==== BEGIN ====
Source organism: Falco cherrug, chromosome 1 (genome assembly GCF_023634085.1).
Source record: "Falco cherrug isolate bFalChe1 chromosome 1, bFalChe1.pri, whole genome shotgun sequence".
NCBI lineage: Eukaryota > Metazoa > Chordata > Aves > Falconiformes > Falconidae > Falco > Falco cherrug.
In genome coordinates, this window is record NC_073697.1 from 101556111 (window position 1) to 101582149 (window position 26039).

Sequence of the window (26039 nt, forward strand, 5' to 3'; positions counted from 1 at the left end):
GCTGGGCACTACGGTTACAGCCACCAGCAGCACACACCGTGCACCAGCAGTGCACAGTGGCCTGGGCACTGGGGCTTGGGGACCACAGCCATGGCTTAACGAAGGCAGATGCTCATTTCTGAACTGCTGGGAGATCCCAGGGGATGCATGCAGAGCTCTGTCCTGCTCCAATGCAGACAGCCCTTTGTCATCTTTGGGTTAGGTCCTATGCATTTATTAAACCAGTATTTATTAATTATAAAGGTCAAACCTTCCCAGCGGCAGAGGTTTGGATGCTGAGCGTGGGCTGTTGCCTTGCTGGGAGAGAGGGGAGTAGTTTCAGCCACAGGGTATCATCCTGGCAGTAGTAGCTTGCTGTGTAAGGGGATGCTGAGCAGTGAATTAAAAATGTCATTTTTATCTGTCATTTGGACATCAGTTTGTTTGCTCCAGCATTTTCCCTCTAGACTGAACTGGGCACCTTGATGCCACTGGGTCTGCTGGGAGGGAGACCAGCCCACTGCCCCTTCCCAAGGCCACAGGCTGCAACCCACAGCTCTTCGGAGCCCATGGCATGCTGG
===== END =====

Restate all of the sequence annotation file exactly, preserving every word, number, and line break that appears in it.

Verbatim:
Source organism: Falco cherrug, chromosome 1 (genome assembly GCF_023634085.1).
Source record: "Falco cherrug isolate bFalChe1 chromosome 1, bFalChe1.pri, whole genome shotgun sequence".
NCBI lineage: Eukaryota > Metazoa > Chordata > Aves > Falconiformes > Falconidae > Falco > Falco cherrug.
In genome coordinates, this window is record NC_073697.1 from 101556111 (window position 1) to 101582149 (window position 26039).

Sequence of the window (26039 nt, forward strand, 5' to 3'; positions counted from 1 at the left end):
GCTGGGCACTACGGTTACAGCCACCAGCAGCACACACCGTGCACCAGCAGTGCACAGTGGCCTGGGCACTGGGGCTTGGGGACCACAGCCATGGCTTAACGAAGGCAGATGCTCATTTCTGAACTGCTGGGAGATCCCAGGGGATGCATGCAGAGCTCTGTCCTGCTCCAATGCAGACAGCCCTTTGTCATCTTTGGGTTAGGTCCTATGCATTTATTAAACCAGTATTTATTAATTATAAAGGTCAAACCTTCCCAGCGGCAGAGGTTTGGATGCTGAGCGTGGGCTGTTGCCTTGCTGGGAGAGAGGGGAGTAGTTTCAGCCACAGGGTATCATCCTGGCAGTAGTAGCTTGCTGTGTAAGGGGATGCTGAGCAGTGAATTAAAAATGTCATTTTTATCTGTCATTTGGACATCAGTTTGTTTGCTCCAGCATTTTCCCTCTAGACTGAACTGGGCACCTTGATGCCACTGGGTCTGCTGGGAGGGAGACCAGCCCACTGCCCCTTCCCAAGGCCACAGGCTGCAACCCACAGCTCTTCGGAGCCCATGGCATGCTGG